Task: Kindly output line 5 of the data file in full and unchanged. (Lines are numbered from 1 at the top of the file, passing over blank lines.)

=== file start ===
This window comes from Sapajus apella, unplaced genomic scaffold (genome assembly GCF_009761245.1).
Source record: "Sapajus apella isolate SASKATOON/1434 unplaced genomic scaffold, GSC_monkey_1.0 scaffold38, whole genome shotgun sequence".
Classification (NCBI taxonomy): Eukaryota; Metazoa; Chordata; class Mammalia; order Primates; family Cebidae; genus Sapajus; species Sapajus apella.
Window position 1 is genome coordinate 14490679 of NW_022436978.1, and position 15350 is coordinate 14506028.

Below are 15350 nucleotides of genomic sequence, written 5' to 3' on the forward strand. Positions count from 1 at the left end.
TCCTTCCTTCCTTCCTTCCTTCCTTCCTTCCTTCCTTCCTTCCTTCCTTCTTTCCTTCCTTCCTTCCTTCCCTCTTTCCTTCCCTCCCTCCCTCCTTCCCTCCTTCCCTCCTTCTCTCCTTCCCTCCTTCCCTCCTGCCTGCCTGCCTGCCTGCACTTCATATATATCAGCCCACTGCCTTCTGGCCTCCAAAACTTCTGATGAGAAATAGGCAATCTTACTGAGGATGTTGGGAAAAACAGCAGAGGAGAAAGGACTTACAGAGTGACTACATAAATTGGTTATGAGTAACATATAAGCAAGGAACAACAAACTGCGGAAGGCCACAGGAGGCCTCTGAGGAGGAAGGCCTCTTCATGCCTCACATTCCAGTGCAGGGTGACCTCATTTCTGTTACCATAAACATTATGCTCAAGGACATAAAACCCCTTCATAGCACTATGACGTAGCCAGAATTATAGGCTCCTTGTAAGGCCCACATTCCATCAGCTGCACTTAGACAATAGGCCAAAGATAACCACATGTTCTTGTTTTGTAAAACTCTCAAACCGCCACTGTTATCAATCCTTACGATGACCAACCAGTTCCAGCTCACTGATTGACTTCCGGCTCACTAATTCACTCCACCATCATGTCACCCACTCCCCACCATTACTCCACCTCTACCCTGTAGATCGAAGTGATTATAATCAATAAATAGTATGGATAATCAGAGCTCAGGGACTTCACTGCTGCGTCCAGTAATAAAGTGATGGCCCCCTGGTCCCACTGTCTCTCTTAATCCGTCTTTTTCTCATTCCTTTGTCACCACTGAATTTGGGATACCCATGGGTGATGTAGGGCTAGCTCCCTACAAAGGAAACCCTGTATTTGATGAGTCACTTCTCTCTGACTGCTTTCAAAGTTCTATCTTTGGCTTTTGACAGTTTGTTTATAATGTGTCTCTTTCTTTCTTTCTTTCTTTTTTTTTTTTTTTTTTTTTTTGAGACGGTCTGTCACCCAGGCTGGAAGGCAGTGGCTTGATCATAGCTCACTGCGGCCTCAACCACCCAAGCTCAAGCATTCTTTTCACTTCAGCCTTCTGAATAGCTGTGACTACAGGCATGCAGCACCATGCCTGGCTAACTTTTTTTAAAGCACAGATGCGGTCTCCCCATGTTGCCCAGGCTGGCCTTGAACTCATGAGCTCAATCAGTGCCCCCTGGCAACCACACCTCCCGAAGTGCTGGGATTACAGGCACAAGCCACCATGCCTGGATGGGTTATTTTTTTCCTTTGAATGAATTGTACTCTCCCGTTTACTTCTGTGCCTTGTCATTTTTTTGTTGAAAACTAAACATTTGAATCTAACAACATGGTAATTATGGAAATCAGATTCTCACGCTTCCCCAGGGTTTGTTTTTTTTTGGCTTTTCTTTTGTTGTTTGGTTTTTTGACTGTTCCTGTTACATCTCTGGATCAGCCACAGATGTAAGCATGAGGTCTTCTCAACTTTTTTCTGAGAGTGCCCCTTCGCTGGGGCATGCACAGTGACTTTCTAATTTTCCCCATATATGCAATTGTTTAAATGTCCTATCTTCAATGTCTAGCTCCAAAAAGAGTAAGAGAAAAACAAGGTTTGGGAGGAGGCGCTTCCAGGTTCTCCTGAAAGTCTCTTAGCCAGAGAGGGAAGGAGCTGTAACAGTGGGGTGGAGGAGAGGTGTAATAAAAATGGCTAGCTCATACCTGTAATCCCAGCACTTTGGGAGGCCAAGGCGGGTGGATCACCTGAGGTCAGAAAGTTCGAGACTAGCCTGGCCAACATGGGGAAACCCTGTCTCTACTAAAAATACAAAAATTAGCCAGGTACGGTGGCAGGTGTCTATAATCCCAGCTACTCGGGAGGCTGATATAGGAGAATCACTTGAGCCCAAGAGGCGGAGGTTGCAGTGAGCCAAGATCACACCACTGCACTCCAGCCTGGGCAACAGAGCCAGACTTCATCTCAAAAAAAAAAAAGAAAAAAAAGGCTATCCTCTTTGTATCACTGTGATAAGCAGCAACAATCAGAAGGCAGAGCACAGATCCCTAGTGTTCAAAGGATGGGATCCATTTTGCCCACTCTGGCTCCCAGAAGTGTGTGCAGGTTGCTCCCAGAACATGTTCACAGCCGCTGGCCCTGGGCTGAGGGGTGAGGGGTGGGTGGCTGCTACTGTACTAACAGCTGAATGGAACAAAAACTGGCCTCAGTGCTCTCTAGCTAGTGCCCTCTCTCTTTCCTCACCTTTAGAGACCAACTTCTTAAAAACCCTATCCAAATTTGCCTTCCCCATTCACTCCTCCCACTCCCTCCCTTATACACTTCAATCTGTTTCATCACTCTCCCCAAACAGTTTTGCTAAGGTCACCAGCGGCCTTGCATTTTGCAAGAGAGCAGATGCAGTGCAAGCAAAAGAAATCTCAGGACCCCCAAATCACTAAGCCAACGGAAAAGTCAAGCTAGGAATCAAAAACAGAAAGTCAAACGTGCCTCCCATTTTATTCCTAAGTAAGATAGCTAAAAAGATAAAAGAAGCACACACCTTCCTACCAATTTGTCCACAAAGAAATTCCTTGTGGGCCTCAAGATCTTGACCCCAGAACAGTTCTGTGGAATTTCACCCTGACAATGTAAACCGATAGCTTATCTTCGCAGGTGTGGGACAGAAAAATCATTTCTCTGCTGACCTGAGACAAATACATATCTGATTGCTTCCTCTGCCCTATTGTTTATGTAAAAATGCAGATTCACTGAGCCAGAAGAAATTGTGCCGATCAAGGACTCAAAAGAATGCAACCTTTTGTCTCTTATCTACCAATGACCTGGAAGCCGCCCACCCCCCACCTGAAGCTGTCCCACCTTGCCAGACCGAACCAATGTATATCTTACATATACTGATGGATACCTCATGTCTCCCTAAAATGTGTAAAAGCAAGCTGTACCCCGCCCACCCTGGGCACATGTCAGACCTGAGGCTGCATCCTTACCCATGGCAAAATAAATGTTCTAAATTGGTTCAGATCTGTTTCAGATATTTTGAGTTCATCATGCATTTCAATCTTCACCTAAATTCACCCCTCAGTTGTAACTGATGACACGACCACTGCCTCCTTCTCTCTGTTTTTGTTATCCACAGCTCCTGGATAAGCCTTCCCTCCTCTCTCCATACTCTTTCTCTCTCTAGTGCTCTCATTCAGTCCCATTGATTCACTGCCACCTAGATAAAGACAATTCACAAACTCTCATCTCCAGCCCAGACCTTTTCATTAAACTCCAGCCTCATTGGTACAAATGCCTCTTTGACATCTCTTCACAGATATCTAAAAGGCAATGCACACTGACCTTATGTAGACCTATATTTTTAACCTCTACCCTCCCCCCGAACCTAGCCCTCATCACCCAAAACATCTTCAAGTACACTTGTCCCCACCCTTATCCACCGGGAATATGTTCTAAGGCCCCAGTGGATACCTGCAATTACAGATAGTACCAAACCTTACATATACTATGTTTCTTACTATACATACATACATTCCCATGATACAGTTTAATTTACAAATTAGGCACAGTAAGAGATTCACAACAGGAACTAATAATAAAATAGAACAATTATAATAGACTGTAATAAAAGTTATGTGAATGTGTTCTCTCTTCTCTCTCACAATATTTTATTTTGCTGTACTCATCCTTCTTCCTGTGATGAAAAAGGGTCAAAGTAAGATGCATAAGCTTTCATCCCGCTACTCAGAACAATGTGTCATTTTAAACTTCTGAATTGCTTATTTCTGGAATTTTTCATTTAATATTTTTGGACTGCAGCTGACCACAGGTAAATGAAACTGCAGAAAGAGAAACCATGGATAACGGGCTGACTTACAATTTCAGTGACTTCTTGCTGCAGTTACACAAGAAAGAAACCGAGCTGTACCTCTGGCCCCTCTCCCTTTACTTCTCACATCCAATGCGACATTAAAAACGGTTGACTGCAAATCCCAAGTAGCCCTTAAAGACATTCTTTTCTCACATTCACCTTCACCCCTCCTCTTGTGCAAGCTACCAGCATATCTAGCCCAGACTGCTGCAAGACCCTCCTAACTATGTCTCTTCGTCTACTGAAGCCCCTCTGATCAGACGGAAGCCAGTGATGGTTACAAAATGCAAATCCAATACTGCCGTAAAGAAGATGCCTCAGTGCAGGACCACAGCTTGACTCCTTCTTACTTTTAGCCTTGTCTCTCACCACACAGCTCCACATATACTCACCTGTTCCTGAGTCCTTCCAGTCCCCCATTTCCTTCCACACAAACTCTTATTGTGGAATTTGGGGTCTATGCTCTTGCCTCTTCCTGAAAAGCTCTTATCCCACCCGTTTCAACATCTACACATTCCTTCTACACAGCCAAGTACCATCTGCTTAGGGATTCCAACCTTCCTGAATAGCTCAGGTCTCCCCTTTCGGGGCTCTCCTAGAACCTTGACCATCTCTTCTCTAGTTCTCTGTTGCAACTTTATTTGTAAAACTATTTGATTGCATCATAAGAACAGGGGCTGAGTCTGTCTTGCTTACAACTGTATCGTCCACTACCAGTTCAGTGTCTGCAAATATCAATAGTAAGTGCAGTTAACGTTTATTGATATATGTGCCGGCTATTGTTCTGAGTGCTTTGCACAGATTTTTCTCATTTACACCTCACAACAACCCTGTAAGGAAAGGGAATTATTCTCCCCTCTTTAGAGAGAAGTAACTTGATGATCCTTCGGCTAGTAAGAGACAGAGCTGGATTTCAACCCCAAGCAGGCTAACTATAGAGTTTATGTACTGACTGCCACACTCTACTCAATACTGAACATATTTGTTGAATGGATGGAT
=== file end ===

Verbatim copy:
Below are 15350 nucleotides of genomic sequence, written 5' to 3' on the forward strand. Positions count from 1 at the left end.